55. Cribbs DH, Ghochikyan A, Vasilevko V, Tran M, Petrushina I, Sadzikava N, Babikyan D, Kesslak P, Kieber-Emmons T, Cotman CW &Agadjanyan MG. Adjuvant-dependent modulation of Th1 and Th2 responses to immunization with beta-amyloid. International Immunology 2003; 15(4):505–514.
56. Wang CY, Wang PN, Chiu MJ, Finstad CL, Lin F, Lynn S, Tai YH, De Fang X, et al. UB-311, a novel UBITh® amyloid β peptide vaccine for mild Alzheimer’s disease. Alzheimer’s &Dementia (New York, N. Y.) 2017; 3(2):262–272.
57. Farlow MR, Andreasen N, Riviere ME, Vostiar I, Vitaliti A, SovagoJ, Caputo A, Winblad B & Graf A. Long-term treatment with active Aβ immunotherapy with CAD106 in mild Alzheimer’s disease. Alzheimer’s Research & Therapy 2015; 7(1):23.
58. Davtyan H, Bacon A, Petrushina I, Zagorski K, Cribbs DH, Ghochikyan A &Agadjanyan MG. Immunogenicity of DNA- and recombinant protein-based Alzheimer Disease epitope vaccines.Human Vaccines & Immunotherapeutics 2014; 10(5):1248–1255. doi:10.4161/hv.27882.
59. Mantile, F., & Prisco, A. Vaccination against β-Amyloid as a Strategy for the Prevention of Alzheimer’s Disease. Biology, 2020; 9(12), 425. doi:10.3390/biology9120425
60. Mamikonyan G, Necula M, Mkrtichyan M, Ghochikyan A, PetrushinaI, Movsesyan N, Mina E, Kiyatkin A, Glabe CG, Cribbs DH &Agadjanyan MG. Anti-A beta 1-11 antibody binds to different beta-amyloid species, inhibits fibril formation, and disaggregates preformed fibrils but not the most toxic oligomers. The Journal of Biological Chemistry 2007; 282(31):2 2376–22386.
61. Arai H, Suzuki H, Yoshiyama T. Vanutidecridificar and the QS-21 adjuvant in Japanese subjects with mild to moderate Alzheimer’s disease: results from two phase 2 studies. Curr Alzheimer Res 2015; 12(3):242-254. doi:10.2174/1567205012666150302154121. PMID: 25731629.
62. Pasquier F, Sadowsky C, Holstein A, Leterme G, Peng Y, Jackson N, Fox NC, et al. Two Phase 2 Multiple Ascending-Dose Studies of VanutideCridificar (ACC-001) and QS-21 Adjuvant in Mild-to-Moderate Alzheimer’s Disease. Journal of Alzheimer’s Disease: JAD 2016; 51(4):1131–1143.
63. Hull M, Sadowsky C, Arai H, Le Prince Leterme G, Holstein A, Booth K, Peng Y, Yoshiyama T, Suzuki H, Ketter N, Liu E & Ryan JM. Long-Term Extensions of Randomized Vaccination Trials of ACC-001 and QS-21 in Mild to Moderate Alzheimer’s Disease. Current Alzheimer research 2017; 14(7):696–708.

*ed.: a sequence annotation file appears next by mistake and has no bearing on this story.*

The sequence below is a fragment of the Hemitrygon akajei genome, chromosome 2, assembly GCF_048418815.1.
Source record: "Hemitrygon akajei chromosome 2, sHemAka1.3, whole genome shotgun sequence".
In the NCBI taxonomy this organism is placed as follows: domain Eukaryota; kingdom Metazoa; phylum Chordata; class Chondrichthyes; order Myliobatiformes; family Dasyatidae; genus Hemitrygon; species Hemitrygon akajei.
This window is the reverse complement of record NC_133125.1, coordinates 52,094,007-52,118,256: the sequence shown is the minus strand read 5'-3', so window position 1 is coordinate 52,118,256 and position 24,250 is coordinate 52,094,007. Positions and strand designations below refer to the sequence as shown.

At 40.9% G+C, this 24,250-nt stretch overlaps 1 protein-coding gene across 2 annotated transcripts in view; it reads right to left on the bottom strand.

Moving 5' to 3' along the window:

64. Godyń J, Jończyk J, Panek D &Malawska B. Therapeutic strategies for Alzheimer’s disease in clinical trials. Pharmacological Reports: PR 2016; 68(1):127–138.
65. Kwan, P., Konno, H., Chan, K. Y., & Baum, L. Rationale for the development of an Alzheimer’s disease vaccine. Human Vaccines & Immunotherapeutics. 2019. doi:10.1080/21645515.2019.1665453
66. Schneeberger A, Hendrix S, Mandler M, Ellison N, Bürger V, Brunner M, Frölich L, et al. Results from a Phase II Study to Assess the Clinical and Immunological Activity of AFFITOPE® AD02 in Patients with Early Alzheimer’s Disease. The Journal of Prevention of Alzheimer’s Disease 2015; 2(2):103–114.
67. Lemere CA. Immunotherapy for Alzheimer’s disease: hoops and hurdles. Molecular Neurodegeneration 2013; 8(1):36. doi:10.1186/1750-1326-8-36
68. Muhs A, Hickman DT, Pihlgren M, Chuard N, Giriens V, MeerschmanC, van der Auwera I, van Leuven F, et al. Liposomal vaccines with conformation-specific amyloid peptide antigens define immune response and efficacy in APP transgenic mice. Proceedings of the National Academy of Sciences (U.S.A.) 2007; 104(23): 9810–9815.
69. Yu YZ & Xu Q. Prophylactic immunotherapy of Alzheimer’s disease using recombinant amyloid-β B-cell epitope chimeric protein as subunit vaccine. Human Vaccines &Immunotherapeutics 2016; 12(11):2801–2804.
70. Last updated 08 October 2020
71. Winblad B, Andreasen N, Minthon L, Floesser A, Imbert G, Dumortier T, Maguire RP, et al. Safety, tolerability, and antibody response of active Aβ immunotherapy with CAD106 in patients with Alzheimer’s disease: randomised, double-blind, placebo-controlled, first-in-human study. The Lancet Neurology 2012; 11(7):597–604.
72. Lopez C, Tariot PN., Caputo A, Langbaum JB, Liu F, et al. The Alzheimer’s Prevention Initiative Generation Program: Study design of two randomized controlled trials for individuals at risk for clinical onset of Alzheimer’s disease. Alzheimer’s & dementia (New York, N. Y.), 2019; 5, 216–227.
73. 20 Dec 2019
74. Davtyan H, Ghochikyan A, Hovakimyan A, Petrushina I, Yu J, Flyer D, Madsen PJ, Pedersen LO, Cribbs DH &Agadjanyan MG. Immunostimulant patches containing Escherichia coli LT enhance immune responses to DNA- and recombinant protein-based Alzheimer’s disease vaccines. Journal of Neuroimmunology 2014; 268(1-2):50–57.